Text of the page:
Most viewed posts of 2013:
1) DIY Chair Cushion
I love the way that a meal shared with friends or family can linger as conversations continue well after the food is finished. My tush, on the contrary, is less than pleased with the extended time on hard chairs. Maybe it's the design of our chairs? Either way, today's post is all about adding function within the dining room with the creation of some DIY chair cushions.
Once again, I'm turning to one of my favorite resources for providing a large amount of material in a very cost effective manner- the $5 twin sheet. As much as I enjoy creative projects, I also enjoy saving money where I can. The pieces of foam ranged from $5.99-6.99 each depending on the craft store. I highly recommend collecting store coupons to purchase the foam pieces even if that means making multiple trips to the store (if you're already out and about in town, of course). I calculated the cost to be around $19.39 (if you get each foam piece with a coupon or on sale), which is about $4.85 per chair cushion for my set of four chairs. I fairly certain even the cheapest options in the stores are higher. Plus, since I'm using the same sheet I made the tablecloth with, I know that the two pieces will match.
2) How to Make a Tablecloth from a Sheet
When we moved into our current home, I decided to change my color scheme up a bit. I had previously done bold primary colors and now desired some cooler tones. The new color scheme also allows me to incorporate my favorite color- gray! My current room project is our dining room. I wanted to replace (or at least have a second) the red tablecloth with a gray one. I soon discovered that gray is not a very popular color for a tablecloth, or, at least, not as popular within my desired price range. I then discovered the local discount store was having a white sale. I found a king size set of sheets for $20 and instantly envisioned the set being transformed into a tablecloth and seat cushions. The pillowcases will be used to make pillowcase dresses to send to organizations like Dress A Girl Around the World. That's a lot of material and potential for the typical price of a single store-bought tablecloth.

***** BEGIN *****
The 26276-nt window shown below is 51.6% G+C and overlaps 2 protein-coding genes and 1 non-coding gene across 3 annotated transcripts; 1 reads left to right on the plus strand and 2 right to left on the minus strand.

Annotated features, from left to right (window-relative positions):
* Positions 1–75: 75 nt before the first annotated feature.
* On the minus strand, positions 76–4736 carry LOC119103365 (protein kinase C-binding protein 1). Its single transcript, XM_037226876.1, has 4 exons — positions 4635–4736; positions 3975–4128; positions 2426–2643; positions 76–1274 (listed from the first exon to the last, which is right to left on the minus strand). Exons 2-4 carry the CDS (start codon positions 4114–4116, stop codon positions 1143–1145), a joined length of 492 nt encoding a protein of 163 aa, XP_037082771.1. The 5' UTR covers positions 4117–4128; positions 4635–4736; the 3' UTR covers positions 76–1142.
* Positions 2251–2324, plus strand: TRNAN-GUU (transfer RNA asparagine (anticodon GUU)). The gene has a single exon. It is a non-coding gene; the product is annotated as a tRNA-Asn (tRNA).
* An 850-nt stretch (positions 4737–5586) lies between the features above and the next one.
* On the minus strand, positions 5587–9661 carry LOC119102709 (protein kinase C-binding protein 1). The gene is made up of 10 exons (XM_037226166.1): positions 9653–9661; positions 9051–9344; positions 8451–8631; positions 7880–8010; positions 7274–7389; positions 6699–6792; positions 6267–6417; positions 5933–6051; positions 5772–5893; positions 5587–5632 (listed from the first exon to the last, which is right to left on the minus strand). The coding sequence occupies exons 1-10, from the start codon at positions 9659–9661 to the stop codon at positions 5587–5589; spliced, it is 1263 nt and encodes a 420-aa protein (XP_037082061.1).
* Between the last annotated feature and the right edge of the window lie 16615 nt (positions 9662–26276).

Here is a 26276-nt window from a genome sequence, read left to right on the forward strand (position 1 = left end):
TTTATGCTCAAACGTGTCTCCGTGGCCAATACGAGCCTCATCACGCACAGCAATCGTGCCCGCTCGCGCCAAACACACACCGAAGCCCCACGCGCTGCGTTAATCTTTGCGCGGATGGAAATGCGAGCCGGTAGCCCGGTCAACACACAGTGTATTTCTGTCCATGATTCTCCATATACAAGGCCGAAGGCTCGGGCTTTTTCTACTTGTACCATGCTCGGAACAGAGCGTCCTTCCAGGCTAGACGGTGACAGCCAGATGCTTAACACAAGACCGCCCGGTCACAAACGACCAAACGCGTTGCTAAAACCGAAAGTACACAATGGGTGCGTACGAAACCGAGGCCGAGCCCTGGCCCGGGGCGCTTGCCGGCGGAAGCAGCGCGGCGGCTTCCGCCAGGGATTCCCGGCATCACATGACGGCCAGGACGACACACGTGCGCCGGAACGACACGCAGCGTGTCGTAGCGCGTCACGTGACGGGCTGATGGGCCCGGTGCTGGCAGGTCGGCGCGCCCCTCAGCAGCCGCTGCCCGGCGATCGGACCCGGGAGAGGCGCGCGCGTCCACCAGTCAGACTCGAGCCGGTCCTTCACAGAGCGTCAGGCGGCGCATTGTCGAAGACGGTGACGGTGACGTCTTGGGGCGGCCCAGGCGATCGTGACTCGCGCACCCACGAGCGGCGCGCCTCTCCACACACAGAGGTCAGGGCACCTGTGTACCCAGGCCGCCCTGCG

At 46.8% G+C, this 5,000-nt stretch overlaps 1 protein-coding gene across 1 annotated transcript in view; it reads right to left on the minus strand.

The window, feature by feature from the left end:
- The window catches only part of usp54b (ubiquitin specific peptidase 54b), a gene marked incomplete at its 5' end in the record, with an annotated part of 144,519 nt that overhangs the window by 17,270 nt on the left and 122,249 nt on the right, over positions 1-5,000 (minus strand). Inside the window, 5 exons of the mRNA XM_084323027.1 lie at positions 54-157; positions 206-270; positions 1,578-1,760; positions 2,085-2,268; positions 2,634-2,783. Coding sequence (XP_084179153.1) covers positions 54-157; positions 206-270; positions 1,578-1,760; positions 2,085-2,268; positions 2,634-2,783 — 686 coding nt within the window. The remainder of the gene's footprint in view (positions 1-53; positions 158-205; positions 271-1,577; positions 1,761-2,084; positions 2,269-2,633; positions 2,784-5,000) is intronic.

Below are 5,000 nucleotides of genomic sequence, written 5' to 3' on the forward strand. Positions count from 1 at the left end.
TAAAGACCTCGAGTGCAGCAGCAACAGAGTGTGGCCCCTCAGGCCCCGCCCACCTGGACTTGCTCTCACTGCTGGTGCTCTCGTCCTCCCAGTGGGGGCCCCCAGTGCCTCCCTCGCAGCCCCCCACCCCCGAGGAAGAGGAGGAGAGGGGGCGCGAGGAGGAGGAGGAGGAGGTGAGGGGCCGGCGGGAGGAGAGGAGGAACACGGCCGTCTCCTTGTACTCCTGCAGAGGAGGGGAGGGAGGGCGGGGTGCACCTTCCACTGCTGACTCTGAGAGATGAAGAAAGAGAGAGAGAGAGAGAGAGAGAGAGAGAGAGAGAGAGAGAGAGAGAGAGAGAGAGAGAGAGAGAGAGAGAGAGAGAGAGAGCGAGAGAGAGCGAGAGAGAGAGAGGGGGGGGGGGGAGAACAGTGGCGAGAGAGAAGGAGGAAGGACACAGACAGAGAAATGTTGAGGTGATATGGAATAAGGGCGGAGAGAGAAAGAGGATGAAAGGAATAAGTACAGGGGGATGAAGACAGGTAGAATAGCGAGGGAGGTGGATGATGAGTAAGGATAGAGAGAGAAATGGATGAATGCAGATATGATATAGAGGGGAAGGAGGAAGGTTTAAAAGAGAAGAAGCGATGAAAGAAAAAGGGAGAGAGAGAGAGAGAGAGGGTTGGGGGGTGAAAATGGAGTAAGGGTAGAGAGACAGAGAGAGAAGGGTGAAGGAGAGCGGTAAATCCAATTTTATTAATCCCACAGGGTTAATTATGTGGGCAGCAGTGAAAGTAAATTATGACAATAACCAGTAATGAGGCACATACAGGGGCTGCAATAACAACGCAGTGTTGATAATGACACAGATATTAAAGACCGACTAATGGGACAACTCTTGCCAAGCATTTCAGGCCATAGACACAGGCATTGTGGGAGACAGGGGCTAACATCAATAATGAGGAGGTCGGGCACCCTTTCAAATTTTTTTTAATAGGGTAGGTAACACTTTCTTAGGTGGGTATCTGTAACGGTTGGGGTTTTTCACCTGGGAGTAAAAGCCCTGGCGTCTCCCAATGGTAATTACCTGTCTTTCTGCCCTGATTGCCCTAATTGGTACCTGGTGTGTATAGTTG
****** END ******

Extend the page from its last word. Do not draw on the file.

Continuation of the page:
3) Cleaning Routine
At one time, my husband and I both worked outside the home. We had an agreement that if we were both to be responsible for bringing in an income, then we would both be responsible for also keeping up with the housework. The understanding was for each of us to be capable and responsible of taking care of any household task. In order to make this work, we had to discuss our expectations. One of the causes for frustrations when it comes to all persons contributing to the management of the home is that each person will have a different perspective and expectation. Therefore, it becomes necessary to discuss the various standards and even make a list or timetable. A useful way to display the tasks/routine is to slip the list/routine into a frame and then use a dry erase marker to assign or mark off tasks. This way complete or incomplete tasks can be communicated with everyone else in the home. It also would keep each person accountable for pulling his/her share within the home. Expressing expectations for everyone keeps frustrations low and progress high.
My Personal Favorites:
- Marriage Is More Than a Wedding Day
- A New Season of Life and Homemaking
- Building the Home: Laying Bricks of Protection
- Wrestling With Feelings of Failure
- 3 Ways to Use a Whole Chicken
- Charting Fertility for Prevention or Conception
- Date Night: Cooking Challenge
- Creating a Bookshelf Pantry
- Trusted to Love
- Balance in Work
Visit the Reviving Homemaking Etsy Shop!
Follow Reviving Homemaking on Pinterest!